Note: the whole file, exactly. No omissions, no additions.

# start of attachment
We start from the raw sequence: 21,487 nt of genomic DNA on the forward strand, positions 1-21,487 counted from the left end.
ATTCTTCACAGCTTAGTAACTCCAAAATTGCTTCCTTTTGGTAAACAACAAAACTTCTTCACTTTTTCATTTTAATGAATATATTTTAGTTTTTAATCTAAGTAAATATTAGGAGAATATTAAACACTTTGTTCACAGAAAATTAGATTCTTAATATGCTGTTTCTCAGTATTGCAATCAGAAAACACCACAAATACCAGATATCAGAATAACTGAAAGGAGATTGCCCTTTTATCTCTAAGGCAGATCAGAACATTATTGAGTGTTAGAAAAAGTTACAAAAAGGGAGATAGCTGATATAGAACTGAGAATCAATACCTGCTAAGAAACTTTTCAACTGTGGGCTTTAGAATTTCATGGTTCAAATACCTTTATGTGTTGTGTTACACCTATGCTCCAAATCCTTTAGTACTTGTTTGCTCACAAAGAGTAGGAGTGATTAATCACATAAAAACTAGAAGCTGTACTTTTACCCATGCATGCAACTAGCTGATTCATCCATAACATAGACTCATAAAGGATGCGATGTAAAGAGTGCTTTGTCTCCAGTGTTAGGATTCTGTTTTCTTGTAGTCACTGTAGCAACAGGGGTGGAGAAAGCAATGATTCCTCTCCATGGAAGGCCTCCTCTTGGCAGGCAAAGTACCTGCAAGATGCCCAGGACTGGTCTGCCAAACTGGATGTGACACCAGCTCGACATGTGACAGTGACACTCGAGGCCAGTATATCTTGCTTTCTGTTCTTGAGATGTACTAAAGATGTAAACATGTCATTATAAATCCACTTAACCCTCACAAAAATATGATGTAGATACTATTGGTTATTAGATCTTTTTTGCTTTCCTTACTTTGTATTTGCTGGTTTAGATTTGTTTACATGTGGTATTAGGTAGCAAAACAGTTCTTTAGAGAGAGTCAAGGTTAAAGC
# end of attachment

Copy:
We start from the raw sequence: 21,487 nt of genomic DNA on the forward strand, positions 1-21,487 counted from the left end.
ATTCTTCACAGCTTAGTAACTCCAAAATTGCTTCCTTTTGGTAAACAACAAAACTTCTTCACTTTTTCATTTTAATGAATATATTTTAGTTTTTAATCTAAGTAAATATTAGGAGAATATTAAACACTTTGTTCACAGAAAATTAGATTCTTAATATGCTGTTTCTCAGTATTGCAATCAGAAAACACCACAAATACCAGATATCAGAATAACTGAAAGGAGATTGCCCTTTTATCTCTAAGGCAGATCAGAACATTATTGAGTGTTAGAAAAAGTTACAAAAAGGGAGATAGCTGATATAGAACTGAGAATCAATACCTGCTAAGAAACTTTTCAACTGTGGGCTTTAGAATTTCATGGTTCAAATACCTTTATGTGTTGTGTTACACCTATGCTCCAAATCCTTTAGTACTTGTTTGCTCACAAAGAGTAGGAGTGATTAATCACATAAAAACTAGAAGCTGTACTTTTACCCATGCATGCAACTAGCTGATTCATCCATAACATAGACTCATAAAGGATGCGATGTAAAGAGTGCTTTGTCTCCAGTGTTAGGATTCTGTTTTCTTGTAGTCACTGTAGCAACAGGGGTGGAGAAAGCAATGATTCCTCTCCATGGAAGGCCTCCTCTTGGCAGGCAAAGTACCTGCAAGATGCCCAGGACTGGTCTGCCAAACTGGATGTGACACCAGCTCGACATGTGACAGTGACACTCGAGGCCAGTATATCTTGCTTTCTGTTCTTGAGATGTACTAAAGATGTAAACATGTCATTATAAATCCACTTAACCCTCACAAAAATATGATGTAGATACTATTGGTTATTAGATCTTTTTTGCTTTCCTTACTTTGTATTTGCTGGTTTAGATTTGTTTACATGTGGTATTAGGTAGCAAAACAGTTCTTTAGAGAGAGTCAAGGTTAAAGC